Need-blind admissions systems are rare. Most universities cannot offer it and not all that do offer it to all students; many schools offer need-blind admission to American first-year students but not to internationals or to transfer students.
Skeptics point to the consistent number of people accepted with aid at many need-blind schools, claiming that although the school calls itself "need-blind," the number of students receiving aid remains the same each year, leading them to believe that the school has limited aid to give.
Need-blind admission does not necessarily mean a "full-need" financial aid policy--where the school agrees to fund the meet the full demonstrated financial need of all its admitted students. Indeed, the two policies can be in tension because need-blind admissions and full-need financial aid together commit the school to spend an undetermined amount of money regardless of other budgetary constraints. Thus, some need-blind schools will admit students who will nonetheless not be able to attend because of deficient financial aid awards.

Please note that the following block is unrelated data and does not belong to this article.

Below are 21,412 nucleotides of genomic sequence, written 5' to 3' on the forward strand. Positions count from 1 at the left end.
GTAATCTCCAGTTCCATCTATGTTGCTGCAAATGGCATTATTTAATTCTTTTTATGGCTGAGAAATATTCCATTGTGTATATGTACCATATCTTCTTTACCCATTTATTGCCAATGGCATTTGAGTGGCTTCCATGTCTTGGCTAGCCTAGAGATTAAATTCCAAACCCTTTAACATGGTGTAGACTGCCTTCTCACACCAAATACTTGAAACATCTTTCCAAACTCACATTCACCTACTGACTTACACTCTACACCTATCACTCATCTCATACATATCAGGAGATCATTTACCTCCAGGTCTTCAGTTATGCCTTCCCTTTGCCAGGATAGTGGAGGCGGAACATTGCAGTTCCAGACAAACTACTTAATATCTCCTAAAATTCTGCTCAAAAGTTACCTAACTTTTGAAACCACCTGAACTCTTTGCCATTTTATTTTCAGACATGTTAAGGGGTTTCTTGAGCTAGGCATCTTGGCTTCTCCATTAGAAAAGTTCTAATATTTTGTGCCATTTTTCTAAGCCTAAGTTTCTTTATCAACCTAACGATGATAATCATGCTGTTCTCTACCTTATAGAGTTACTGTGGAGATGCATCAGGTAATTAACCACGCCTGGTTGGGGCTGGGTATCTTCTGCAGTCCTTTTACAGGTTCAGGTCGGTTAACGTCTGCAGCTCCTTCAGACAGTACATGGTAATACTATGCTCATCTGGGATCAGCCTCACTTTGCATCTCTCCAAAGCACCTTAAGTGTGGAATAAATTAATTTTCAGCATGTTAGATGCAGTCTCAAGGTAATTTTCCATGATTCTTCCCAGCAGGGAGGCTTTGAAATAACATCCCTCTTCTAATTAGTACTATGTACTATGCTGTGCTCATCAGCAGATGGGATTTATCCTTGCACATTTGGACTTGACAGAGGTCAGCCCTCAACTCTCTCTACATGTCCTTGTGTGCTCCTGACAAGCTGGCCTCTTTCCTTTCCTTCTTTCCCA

There are only eight colleges that are need-blind and full-need for all applicants, including international students. These are Dartmouth College, Harvard University, Middlebury College, MIT, Princeton University, Williams College, Yale University, and Amherst College.
The following schools state they are need-blind and full-need:
For instance, at Hamilton College, Macalester College, Mount Holyoke College and Smith College, at least 95% of students are admitted without their financial aid need being a factor (i.e., 'need-blind), but a slim percentage (1%–5%), generally students wait-listed or with borderline qualifications, are reviewed in modest consideration of the college's projected financial resources. All of these aforementioned colleges grant all acceptees full financial aid packages meeting 100% need.